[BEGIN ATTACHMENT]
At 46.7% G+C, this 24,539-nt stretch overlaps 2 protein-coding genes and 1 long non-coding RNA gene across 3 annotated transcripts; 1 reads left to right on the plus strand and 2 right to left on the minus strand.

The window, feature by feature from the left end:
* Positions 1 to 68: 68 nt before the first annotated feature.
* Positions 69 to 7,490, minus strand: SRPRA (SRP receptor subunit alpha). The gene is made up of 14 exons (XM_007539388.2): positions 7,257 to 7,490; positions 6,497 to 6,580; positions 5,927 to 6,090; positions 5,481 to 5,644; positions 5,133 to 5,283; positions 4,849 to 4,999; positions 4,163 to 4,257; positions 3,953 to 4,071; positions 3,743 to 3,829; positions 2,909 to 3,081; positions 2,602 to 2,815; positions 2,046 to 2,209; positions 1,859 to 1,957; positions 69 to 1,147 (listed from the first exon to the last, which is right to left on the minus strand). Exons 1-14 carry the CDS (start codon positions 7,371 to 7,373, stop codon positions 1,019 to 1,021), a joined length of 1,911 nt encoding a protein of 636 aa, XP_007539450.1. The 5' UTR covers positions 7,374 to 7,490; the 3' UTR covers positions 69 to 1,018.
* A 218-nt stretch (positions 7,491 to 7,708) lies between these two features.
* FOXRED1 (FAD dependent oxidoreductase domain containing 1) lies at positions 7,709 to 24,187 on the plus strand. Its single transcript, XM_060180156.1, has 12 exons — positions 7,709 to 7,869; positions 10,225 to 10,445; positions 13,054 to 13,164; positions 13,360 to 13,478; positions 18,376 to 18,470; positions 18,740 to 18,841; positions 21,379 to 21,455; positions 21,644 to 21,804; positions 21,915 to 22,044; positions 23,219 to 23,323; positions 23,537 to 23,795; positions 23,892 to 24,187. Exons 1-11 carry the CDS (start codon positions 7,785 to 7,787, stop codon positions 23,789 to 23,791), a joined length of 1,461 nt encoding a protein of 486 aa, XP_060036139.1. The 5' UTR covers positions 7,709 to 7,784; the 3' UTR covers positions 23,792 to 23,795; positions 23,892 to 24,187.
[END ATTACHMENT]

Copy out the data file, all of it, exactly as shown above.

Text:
At 46.7% G+C, this 24,539-nt stretch overlaps 2 protein-coding genes and 1 long non-coding RNA gene across 3 annotated transcripts; 1 reads left to right on the plus strand and 2 right to left on the minus strand.

The window, feature by feature from the left end:
* Positions 1 to 68: 68 nt before the first annotated feature.
* Positions 69 to 7,490, minus strand: SRPRA (SRP receptor subunit alpha). The gene is made up of 14 exons (XM_007539388.2): positions 7,257 to 7,490; positions 6,497 to 6,580; positions 5,927 to 6,090; positions 5,481 to 5,644; positions 5,133 to 5,283; positions 4,849 to 4,999; positions 4,163 to 4,257; positions 3,953 to 4,071; positions 3,743 to 3,829; positions 2,909 to 3,081; positions 2,602 to 2,815; positions 2,046 to 2,209; positions 1,859 to 1,957; positions 69 to 1,147 (listed from the first exon to the last, which is right to left on the minus strand). Exons 1-14 carry the CDS (start codon positions 7,371 to 7,373, stop codon positions 1,019 to 1,021), a joined length of 1,911 nt encoding a protein of 636 aa, XP_007539450.1. The 5' UTR covers positions 7,374 to 7,490; the 3' UTR covers positions 69 to 1,018.
* A 218-nt stretch (positions 7,491 to 7,708) lies between these two features.
* FOXRED1 (FAD dependent oxidoreductase domain containing 1) lies at positions 7,709 to 24,187 on the plus strand. Its single transcript, XM_060180156.1, has 12 exons — positions 7,709 to 7,869; positions 10,225 to 10,445; positions 13,054 to 13,164; positions 13,360 to 13,478; positions 18,376 to 18,470; positions 18,740 to 18,841; positions 21,379 to 21,455; positions 21,644 to 21,804; positions 21,915 to 22,044; positions 23,219 to 23,323; positions 23,537 to 23,795; positions 23,892 to 24,187. Exons 1-11 carry the CDS (start codon positions 7,785 to 7,787, stop codon positions 23,789 to 23,791), a joined length of 1,461 nt encoding a protein of 486 aa, XP_060036139.1. The 5' UTR covers positions 7,709 to 7,784; the 3' UTR covers positions 23,792 to 23,795; positions 23,892 to 24,187.